Like everyday, I’ve spent the morning dealing with an ignorant boss and rude customers. (It’s funny how I get one or two customers a day and they are always the rude ones.) And once again dealing with these things has filled my head with the thoughts that this job is completely pointless and that I should be looking for more meaningful or enjoyable work. And yes I know that I wouldn’t make as much money but really, oh well. I just don’t care.
When these thoughts pop into my head I have to reason with myself that maybe this job may not be so bad and that it’s helping me toward my goal of being a published writer.
First off, it’s incredibly slow as far as sales and customers go. If I added up all the time a customer was in the store during the day it would be about an hour. That usually gives me about 6-7 hours to read, write and edit. Plus, I’m getting paid for it.
And no matter how much my boss and the customers annoy me I feel like they are training me for dealing with editors, publishers and critics. Sometimes editors are going to veto my opinion even if I think they are completely wrong. Just like I truly believe most ideas my boss comes up with are stupid but he’s the boss.
Also, every time a customer calls me stupid I have to let it go and continue to politely smiling. So when critics say that my work is awful I’ll have plenty of training of polite smiling and hopefully, by then I’ll have learned to not take it personally. Although, insulting my writing is a bit more personal than calling me an idiot over something I am certain is not my fault nor do I care.
So the demands of customers and practicing the art of multitasking will probably come in handy when I’m dealing with deadlines and multiple projects.
Another good thing about this job is the air conditioning. I don’t have it at home and the summer heat makes my computer crash every ten minutes. So it’s fabulous to have another computer chilling in the air conditioning at work, ready for me to use.
I am really not a big fan of hot weather. Once it gets over 85 degrees I’m in a bad mood. I know, all those people that live in the south are telling me to quit complaining but if they let me complain about this I won’t make any comments in the winter when they think 30 degrees is cold. Anyway, I’m not a fan of the heat and maybe I would get used to it if it was around longer. But when it is hot here I don’t feel like doing anything except sitting in front of a fan. So it’s nice to come to work where there’s air conditioning and I can comfortably type away.
I think one of the best things about this job could actually be the shoes. Not because I love to buy shoes but because I feel like shoes have their own personality. You can come up with great characters by trying to figure out what kind of person would buy certain shoes. And some times real customers help the idea along. Of course the company names and style names often help inspire character names.
We used to play this game at the store where you had to pick a shoe that had the same characteristics as a fellow employee or yourself. It’s really interesting what you can get from shoes. Remember Jenni’s project for her students about walking in someone else’s shoes? It doesn’t just give a writer character ideas, it helps us understand people and who they are, which makes us better people and better writers.
Of course what shoes they bought or wore, weren’t the only things that gave me character ideas. There were some people that became characters because they were just entertaining. Sure a customer demanding that we either drop her shoes off or open early for her may seem like a pain but without customers like her Behind the Naugahyde would be empty.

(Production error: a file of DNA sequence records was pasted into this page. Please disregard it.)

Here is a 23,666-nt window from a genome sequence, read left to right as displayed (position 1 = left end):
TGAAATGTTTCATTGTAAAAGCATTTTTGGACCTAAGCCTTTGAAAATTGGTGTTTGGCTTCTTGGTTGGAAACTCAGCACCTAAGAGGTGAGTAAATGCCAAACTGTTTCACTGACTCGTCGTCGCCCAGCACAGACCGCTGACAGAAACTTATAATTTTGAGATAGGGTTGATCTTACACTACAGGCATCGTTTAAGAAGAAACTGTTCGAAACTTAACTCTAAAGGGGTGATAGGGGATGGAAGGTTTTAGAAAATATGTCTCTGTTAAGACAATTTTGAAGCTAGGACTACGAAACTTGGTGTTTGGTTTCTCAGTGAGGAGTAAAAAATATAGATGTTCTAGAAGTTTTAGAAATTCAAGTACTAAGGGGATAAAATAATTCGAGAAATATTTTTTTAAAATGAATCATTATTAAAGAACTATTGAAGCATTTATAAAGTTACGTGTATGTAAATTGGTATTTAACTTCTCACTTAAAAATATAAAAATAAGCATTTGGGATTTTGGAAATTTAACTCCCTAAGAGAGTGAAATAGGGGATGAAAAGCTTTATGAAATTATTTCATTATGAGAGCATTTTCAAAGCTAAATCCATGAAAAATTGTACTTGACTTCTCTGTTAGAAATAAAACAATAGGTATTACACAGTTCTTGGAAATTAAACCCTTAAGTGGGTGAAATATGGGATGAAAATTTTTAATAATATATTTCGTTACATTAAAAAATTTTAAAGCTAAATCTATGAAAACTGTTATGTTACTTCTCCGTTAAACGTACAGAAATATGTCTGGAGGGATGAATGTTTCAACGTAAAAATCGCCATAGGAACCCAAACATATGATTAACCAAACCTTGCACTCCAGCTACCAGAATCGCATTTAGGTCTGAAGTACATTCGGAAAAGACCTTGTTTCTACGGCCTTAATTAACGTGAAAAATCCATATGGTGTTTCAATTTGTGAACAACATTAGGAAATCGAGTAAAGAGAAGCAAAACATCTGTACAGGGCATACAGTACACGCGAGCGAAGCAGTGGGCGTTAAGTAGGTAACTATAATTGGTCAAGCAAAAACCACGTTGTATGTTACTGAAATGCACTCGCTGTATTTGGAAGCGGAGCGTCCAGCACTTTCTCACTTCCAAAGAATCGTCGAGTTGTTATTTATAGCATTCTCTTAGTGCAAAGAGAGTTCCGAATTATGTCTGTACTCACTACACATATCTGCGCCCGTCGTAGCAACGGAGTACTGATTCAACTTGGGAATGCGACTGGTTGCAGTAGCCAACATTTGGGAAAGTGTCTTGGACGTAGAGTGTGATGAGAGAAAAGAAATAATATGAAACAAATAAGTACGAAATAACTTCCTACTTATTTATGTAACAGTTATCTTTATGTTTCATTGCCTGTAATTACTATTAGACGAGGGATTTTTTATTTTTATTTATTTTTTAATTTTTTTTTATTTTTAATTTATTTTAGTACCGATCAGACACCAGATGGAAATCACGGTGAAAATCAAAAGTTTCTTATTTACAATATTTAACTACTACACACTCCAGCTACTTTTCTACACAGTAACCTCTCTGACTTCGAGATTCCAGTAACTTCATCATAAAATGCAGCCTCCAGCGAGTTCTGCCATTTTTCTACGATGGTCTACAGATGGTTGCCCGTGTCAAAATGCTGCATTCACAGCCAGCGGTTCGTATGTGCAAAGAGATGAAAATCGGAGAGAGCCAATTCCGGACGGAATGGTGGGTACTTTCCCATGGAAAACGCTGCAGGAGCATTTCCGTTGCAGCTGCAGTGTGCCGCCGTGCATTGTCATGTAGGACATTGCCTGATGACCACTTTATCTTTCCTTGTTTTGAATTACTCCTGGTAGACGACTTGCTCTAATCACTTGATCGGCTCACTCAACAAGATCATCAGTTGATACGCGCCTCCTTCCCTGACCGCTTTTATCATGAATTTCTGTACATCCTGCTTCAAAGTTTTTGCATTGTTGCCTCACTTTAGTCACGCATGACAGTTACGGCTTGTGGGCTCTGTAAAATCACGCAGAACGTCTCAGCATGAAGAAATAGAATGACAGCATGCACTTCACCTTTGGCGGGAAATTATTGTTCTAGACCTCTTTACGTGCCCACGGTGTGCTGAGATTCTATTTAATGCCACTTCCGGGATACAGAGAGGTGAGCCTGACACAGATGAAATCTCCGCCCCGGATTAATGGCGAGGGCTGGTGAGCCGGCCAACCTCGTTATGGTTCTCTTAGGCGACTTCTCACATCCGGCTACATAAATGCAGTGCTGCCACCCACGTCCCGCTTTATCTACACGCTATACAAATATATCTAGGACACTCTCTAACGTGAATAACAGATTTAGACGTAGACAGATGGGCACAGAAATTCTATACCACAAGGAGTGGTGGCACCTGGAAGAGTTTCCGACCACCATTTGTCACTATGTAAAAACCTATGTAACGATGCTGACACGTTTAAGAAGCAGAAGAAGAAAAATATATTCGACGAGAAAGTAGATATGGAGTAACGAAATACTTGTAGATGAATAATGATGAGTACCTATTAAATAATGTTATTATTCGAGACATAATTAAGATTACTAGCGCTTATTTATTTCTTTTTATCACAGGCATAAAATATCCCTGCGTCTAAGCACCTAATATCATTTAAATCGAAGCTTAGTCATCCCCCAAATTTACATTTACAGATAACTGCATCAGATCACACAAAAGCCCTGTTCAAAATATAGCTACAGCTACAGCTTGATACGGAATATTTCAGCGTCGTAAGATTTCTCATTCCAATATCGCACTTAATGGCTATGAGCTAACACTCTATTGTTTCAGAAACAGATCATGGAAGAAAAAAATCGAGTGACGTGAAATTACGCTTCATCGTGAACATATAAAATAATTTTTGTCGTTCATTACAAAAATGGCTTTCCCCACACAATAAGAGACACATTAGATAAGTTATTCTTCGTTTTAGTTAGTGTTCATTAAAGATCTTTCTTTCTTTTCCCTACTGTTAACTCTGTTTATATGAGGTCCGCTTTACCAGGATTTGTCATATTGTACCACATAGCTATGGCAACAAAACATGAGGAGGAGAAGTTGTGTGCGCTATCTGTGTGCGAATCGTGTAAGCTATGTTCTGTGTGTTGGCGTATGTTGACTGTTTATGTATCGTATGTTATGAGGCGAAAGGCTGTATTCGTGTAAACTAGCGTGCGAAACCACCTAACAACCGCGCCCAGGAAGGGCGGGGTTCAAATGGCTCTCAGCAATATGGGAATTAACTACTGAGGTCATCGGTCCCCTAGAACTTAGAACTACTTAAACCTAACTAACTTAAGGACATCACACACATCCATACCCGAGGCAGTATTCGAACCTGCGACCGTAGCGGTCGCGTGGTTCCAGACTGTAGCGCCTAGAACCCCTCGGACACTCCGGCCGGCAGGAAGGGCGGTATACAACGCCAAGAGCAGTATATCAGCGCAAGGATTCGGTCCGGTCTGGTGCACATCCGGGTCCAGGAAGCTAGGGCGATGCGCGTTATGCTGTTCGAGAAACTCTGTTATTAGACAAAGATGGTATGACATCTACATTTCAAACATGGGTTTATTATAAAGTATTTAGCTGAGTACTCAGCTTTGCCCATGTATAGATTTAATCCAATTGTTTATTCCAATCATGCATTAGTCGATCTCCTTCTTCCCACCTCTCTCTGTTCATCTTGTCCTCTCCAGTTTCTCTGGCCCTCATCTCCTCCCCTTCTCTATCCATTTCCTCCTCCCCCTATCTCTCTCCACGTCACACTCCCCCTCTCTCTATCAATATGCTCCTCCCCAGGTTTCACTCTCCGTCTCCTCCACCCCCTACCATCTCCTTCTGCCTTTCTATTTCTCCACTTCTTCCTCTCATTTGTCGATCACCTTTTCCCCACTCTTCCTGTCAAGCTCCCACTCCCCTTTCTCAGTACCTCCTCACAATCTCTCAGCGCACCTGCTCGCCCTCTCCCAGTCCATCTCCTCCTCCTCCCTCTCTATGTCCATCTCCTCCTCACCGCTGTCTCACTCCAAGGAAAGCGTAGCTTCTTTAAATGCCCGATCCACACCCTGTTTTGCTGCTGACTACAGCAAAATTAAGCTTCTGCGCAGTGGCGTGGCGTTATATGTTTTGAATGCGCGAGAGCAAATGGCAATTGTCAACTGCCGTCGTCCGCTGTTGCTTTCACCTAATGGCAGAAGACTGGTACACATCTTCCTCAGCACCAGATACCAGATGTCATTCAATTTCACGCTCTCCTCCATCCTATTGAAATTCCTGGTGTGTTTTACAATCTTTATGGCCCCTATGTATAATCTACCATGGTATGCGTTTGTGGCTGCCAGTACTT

Out of all the things that have been good about this job, the best would for sure have to be the awesome people that I’ve met. I’m not talking about the annoying customers, jerk bosses and the lazy employees that make great characters; I’m talking about Jenni, Angie and Sharon.
Without Jenni there would be no Behind the Naugahyde. I also can’t figure out who would have done all my proofreading and given me so many ideas to make my stories better for the last few years.
Sharon reads anything I write and is always asking for more, which is just fantastic.
Angie has given me a few good story ideas too and her artistic personality can be inspiring. Yet, I still have to harass her to stop by and read my blog or sign the guest book at Behind the Naugahyde.
And of course they’re amazingly supportive and encouraging. I can’t describe how nice it is to have people to talk about writing to that don’t roll their eyes at me.
There’s also no way I could forget to mention that they are remarkable people who are the best friends a person could ask for.
Needless to say there are a lot of good things that have come from selling shoes, aside from having unique job titles such as Bench Wench and Ass. Man. It’s also pretty obvious that I was grasping to find some purpose in a few of these things. But this is the list of stuff I have to go over in my head ever time a customer comes in and tells me that people have no idea what they go through and complains about how hard life is for them because they have a narrow heel.What are they suppose to do? The agony. At this point going over the benefits, keeps me from shouting out “well at least you can afford shoes. I'm pretty sure that people who can't even afford to eat would love any shoes no matter how they fit you whiny, selfish *beep*”.
I thought I’d write them down so I can reflect on it and so everyone can remind me that things aren’t bad when I’m screaming that I’m going to slap my boss and I don’t care if I get fired.
When he said this to me I had to really think about the good things listed above and I for surely need them when I'm forced to go back after seeing how great four days of not being there is.